When I last visited the alien rune stone 11 years ago, Toronto’s citizenry were no longer interested in making contact with the Venusians. Old-timers, however – the ones who lived near South Humber Park anyway – knew that on nights when Venus would appear framed in the structure’s oculus, certain vocal frequencies, as amplified by the disc, would reach the planet, and the dialogue that began in 1959 could be continued, since there was still so much information to share between our two planets. But those old-timers, saddened by the graffiti and general decay of the Venusian disc, had stopped coming … so much so that, in 2016, the little alien pavilion was threatened with demolition.
Okay, so only a very small part of the above paragraph is true. But fantastical structures such as this tend to inspire sci-fi nerds such as myself into fits of fantasy.
In reality, “the Oculus,” as it has become known, is a composition of three parts: a curved and flagstone-clad washroom building; a concrete canopy-disc with an ‘eye’ in the centre; and a trapezoidal patio made of flagstone. Conceived by architect Alan Crossley and engineer Laurence Cazaly in 1958 and built in 1959, the Oculus sat in a clearing as part of newly created parkland (formerly a golf course) and sewage treatment plant built in response to the ravages of Hurricane Hazel in 1954, which washed away homes in the area and claimed 81 lives.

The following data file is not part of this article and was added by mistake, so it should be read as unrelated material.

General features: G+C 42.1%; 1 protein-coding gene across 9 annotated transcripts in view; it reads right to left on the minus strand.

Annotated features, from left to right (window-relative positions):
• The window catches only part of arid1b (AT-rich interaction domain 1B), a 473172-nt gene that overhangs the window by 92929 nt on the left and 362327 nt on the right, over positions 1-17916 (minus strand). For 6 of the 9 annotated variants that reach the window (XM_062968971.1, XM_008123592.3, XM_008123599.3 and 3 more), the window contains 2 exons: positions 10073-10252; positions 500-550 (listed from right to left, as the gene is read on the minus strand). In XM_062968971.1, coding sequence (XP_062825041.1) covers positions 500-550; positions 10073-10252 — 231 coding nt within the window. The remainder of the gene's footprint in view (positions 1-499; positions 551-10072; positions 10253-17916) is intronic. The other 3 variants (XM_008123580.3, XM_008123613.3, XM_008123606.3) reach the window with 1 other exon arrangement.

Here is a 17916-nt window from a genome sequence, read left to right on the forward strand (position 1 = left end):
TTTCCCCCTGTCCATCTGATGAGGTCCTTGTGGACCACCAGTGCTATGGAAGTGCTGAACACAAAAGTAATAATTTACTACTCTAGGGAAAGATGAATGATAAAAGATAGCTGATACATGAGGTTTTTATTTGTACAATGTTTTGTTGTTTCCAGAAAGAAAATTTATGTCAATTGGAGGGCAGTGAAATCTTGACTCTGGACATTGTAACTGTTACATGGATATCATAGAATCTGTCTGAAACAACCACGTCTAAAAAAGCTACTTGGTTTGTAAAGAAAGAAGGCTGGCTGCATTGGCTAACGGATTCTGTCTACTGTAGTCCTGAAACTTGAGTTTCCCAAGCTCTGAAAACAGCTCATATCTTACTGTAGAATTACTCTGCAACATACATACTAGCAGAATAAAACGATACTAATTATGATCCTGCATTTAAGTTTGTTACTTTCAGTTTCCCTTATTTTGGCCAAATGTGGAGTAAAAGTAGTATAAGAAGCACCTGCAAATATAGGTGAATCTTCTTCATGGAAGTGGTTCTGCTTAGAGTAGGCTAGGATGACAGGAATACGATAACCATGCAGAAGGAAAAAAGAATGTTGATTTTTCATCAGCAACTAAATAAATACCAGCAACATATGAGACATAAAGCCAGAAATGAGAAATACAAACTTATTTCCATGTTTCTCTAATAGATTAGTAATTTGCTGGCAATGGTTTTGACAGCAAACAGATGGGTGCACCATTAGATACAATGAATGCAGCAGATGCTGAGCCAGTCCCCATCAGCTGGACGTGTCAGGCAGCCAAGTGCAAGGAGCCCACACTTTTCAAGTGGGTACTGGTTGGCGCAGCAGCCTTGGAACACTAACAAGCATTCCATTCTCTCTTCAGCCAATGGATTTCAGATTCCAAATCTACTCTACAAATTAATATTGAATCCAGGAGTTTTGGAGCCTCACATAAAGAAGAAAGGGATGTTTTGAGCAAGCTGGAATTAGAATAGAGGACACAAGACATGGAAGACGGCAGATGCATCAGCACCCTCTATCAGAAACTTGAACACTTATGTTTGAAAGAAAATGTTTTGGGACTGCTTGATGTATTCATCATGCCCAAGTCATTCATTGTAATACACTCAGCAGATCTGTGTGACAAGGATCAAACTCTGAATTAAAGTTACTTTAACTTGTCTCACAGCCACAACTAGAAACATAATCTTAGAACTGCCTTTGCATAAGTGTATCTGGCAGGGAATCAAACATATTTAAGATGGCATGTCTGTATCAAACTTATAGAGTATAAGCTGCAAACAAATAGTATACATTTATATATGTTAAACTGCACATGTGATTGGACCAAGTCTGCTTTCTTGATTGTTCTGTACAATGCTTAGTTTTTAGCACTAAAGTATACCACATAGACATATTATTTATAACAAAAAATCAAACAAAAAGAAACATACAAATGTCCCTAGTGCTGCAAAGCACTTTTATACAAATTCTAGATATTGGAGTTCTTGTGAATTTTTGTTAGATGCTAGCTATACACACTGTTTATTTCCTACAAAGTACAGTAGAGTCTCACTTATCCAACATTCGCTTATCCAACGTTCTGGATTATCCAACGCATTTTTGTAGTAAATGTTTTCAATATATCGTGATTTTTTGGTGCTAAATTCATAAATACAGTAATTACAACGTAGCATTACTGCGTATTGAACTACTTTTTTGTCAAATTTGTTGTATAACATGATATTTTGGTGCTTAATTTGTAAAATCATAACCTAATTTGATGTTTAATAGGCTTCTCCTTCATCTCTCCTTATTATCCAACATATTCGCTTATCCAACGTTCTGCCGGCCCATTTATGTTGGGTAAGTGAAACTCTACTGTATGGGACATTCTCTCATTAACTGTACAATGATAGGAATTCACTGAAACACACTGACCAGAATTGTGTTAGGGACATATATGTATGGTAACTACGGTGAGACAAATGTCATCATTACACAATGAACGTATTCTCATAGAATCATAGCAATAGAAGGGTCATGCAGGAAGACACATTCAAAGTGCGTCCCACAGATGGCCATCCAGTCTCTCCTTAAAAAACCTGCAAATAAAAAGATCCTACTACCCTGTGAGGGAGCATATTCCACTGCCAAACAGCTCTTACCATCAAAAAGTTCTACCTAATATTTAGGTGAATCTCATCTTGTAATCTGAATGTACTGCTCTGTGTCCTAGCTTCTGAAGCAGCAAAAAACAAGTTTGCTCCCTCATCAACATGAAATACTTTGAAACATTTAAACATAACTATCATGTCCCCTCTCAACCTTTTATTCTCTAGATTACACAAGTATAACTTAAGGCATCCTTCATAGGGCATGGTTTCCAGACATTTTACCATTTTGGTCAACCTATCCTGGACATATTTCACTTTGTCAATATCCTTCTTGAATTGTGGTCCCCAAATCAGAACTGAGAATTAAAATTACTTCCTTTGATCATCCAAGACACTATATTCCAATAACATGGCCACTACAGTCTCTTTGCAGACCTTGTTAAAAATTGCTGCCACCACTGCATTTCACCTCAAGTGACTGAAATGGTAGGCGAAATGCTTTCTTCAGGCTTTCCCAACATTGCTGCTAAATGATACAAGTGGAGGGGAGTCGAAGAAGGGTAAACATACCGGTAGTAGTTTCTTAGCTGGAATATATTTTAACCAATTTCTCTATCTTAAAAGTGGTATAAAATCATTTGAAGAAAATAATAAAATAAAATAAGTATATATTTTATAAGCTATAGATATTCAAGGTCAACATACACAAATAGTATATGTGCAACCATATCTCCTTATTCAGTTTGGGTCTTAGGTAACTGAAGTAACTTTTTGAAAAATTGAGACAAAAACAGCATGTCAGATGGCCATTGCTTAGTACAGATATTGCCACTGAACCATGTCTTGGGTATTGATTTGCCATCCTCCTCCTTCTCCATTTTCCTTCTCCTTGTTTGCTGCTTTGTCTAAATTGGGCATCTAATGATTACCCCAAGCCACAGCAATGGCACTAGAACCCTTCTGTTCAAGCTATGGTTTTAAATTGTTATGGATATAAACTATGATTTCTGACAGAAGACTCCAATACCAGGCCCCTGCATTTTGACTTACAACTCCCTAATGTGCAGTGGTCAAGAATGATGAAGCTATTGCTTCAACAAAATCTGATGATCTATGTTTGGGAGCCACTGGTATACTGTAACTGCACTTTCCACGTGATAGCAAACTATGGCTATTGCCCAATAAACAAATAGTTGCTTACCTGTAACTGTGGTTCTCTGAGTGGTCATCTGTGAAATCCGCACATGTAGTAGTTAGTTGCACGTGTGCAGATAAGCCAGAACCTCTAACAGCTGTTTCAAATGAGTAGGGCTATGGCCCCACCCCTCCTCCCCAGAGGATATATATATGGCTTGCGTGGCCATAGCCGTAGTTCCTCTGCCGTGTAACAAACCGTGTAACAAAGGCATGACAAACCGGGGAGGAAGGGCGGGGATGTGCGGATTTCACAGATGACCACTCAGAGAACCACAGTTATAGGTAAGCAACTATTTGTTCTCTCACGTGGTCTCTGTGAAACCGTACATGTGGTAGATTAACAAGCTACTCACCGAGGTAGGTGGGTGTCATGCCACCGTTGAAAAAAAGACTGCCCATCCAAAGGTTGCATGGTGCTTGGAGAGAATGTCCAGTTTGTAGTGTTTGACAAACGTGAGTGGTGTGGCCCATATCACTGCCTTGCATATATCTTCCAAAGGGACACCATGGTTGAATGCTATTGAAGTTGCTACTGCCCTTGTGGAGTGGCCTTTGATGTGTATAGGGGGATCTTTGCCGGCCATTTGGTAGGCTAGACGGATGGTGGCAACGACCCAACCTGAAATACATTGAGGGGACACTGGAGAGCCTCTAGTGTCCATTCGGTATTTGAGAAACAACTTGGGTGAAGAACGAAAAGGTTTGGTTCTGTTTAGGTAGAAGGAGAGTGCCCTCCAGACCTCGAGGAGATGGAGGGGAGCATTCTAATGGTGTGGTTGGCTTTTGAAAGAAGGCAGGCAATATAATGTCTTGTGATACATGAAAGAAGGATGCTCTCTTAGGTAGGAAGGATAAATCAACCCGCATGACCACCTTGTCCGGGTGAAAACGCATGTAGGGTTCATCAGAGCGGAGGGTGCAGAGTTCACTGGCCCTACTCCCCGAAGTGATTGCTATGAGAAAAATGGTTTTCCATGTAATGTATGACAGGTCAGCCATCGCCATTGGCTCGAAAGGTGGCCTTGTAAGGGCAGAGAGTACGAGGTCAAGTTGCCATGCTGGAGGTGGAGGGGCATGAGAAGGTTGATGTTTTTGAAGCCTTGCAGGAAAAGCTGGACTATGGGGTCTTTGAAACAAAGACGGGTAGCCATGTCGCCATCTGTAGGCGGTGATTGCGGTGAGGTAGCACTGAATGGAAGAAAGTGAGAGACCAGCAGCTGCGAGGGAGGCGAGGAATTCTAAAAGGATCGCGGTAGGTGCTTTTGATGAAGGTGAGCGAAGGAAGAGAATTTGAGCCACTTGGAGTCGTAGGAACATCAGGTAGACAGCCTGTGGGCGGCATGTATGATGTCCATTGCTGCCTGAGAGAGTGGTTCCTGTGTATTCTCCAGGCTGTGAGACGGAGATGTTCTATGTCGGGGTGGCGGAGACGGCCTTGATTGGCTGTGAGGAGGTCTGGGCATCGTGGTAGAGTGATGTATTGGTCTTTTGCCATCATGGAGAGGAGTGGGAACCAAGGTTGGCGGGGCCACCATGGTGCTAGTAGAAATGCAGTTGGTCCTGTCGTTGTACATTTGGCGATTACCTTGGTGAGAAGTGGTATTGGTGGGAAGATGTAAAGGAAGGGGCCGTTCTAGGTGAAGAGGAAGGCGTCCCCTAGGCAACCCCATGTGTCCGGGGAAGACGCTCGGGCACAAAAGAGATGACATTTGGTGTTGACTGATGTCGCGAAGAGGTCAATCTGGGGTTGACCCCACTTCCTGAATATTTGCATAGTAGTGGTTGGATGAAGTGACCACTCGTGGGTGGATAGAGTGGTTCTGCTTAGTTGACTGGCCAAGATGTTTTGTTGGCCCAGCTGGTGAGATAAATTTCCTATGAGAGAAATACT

In those heady days of Sputnik, Alan Shepard, and the Space Race, folks could park at the treatment plant and easily find their way down to the Crossley-Cazaly flying saucer and dream of Venusians (or Martians) under the cool shade it provided. However, when the treatment plant expanded decades later and it wasn’t as easy to spot the high-flying structure, it fell into disuse and, eventually, disrepair. As the trees and brush grew ever closer, only those who walked the Humber River Recreational Trail (built 1980) could marvel at its alienness, but few had reason to approach once the washroom was boarded up.
By 2016 and as part of a park revitalization plan, the City announced it would completely remove the curved washroom building, replace the flagstone plaza with concrete and leave only the disc (but with altered steel columns).
Thankfully, this raised the ire of the Architectural Conservancy of Ontario (ACO), says ACO Toronto president Stephanie Mah: “The public reached out to us on Twitter, saying ‘this is going to get demolished.’ … So we stepped in, we did an online petition, we put it on our At Risk Registry [and] we reached out to the City and the City, thankfully, listened.”
By 2019, the ball really started rolling when two things happened: an amazingly detailed report for the City’s Heritage Preservation Services department was completed by Brown + Storey Architects, and Ms. Mah, unaware of the Brown + Storey report, decided to apply for a $36,000 grant from Park People’s “Public Space Incubator” program. Receiving the grant allowed the ACO to collaborate with Giaimo, an architecture firm that specializes in heritage restoration, which immediately conducted a building condition assessment.